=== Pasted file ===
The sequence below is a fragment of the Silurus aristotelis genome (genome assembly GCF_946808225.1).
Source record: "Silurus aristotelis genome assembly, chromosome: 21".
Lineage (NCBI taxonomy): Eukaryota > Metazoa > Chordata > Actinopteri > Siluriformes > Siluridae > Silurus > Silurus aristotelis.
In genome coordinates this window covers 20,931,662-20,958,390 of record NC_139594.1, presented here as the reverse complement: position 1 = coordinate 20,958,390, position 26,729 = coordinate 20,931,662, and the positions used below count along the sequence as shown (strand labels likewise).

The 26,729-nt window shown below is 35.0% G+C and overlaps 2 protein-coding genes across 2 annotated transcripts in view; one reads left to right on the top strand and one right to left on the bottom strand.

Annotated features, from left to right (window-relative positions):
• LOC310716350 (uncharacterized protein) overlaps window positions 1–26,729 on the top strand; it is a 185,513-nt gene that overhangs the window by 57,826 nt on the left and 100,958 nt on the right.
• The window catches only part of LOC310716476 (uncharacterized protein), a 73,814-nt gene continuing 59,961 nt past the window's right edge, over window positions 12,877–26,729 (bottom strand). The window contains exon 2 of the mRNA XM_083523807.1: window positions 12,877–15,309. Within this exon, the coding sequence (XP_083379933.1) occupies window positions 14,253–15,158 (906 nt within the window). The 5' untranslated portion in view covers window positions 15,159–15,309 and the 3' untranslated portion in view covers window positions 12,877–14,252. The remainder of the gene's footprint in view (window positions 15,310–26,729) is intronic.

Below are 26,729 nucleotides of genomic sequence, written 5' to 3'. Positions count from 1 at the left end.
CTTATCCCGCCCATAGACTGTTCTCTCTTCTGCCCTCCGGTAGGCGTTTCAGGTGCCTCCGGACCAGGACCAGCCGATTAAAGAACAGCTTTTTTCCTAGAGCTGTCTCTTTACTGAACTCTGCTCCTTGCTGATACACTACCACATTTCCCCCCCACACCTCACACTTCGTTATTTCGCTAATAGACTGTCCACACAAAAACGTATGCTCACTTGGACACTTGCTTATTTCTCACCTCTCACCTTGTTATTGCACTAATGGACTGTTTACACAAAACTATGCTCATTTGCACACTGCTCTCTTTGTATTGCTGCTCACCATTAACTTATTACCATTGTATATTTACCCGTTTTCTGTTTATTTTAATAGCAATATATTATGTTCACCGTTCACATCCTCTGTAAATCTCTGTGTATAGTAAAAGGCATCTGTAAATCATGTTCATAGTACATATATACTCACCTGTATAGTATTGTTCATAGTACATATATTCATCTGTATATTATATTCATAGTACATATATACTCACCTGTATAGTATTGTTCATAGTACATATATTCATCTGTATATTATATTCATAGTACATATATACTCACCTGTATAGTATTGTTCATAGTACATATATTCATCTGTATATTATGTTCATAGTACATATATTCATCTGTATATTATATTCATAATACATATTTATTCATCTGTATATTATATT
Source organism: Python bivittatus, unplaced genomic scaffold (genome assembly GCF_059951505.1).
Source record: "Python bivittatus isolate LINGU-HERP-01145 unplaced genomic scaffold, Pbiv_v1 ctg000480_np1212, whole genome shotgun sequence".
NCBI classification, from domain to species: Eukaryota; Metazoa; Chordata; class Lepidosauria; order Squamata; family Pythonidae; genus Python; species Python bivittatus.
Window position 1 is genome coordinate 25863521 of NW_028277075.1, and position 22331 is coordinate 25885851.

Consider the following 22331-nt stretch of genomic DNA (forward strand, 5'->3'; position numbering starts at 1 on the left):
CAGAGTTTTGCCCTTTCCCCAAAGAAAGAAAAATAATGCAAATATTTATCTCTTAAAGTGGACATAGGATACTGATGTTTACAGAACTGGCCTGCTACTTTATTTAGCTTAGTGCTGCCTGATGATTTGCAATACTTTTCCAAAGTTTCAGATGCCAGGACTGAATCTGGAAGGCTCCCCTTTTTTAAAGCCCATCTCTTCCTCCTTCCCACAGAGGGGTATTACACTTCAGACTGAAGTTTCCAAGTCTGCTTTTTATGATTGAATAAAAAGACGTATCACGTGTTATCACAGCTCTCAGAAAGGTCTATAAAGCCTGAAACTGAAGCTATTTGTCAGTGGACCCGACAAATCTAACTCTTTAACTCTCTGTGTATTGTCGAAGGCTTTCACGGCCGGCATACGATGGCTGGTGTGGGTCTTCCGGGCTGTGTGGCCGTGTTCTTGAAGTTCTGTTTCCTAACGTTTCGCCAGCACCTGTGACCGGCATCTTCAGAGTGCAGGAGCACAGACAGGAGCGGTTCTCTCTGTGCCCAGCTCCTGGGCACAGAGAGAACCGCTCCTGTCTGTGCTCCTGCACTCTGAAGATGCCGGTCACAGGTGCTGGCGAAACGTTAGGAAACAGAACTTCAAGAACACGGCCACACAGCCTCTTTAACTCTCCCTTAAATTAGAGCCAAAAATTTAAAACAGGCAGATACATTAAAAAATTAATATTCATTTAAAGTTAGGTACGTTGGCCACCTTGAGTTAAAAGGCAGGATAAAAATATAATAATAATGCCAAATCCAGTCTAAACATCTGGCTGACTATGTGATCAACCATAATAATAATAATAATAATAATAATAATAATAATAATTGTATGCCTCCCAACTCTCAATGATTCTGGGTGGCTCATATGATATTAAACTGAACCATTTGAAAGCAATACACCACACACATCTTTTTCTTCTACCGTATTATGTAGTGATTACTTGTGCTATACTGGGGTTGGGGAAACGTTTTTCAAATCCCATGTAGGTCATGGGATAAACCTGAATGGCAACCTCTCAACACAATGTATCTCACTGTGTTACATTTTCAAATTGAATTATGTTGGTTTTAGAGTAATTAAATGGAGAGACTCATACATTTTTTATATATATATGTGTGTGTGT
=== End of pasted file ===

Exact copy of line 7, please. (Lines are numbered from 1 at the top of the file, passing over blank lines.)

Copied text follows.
• LOC310716350 (uncharacterized protein) overlaps window positions 1–26,729 on the top strand; it is a 185,513-nt gene that overhangs the window by 57,826 nt on the left and 100,958 nt on the right.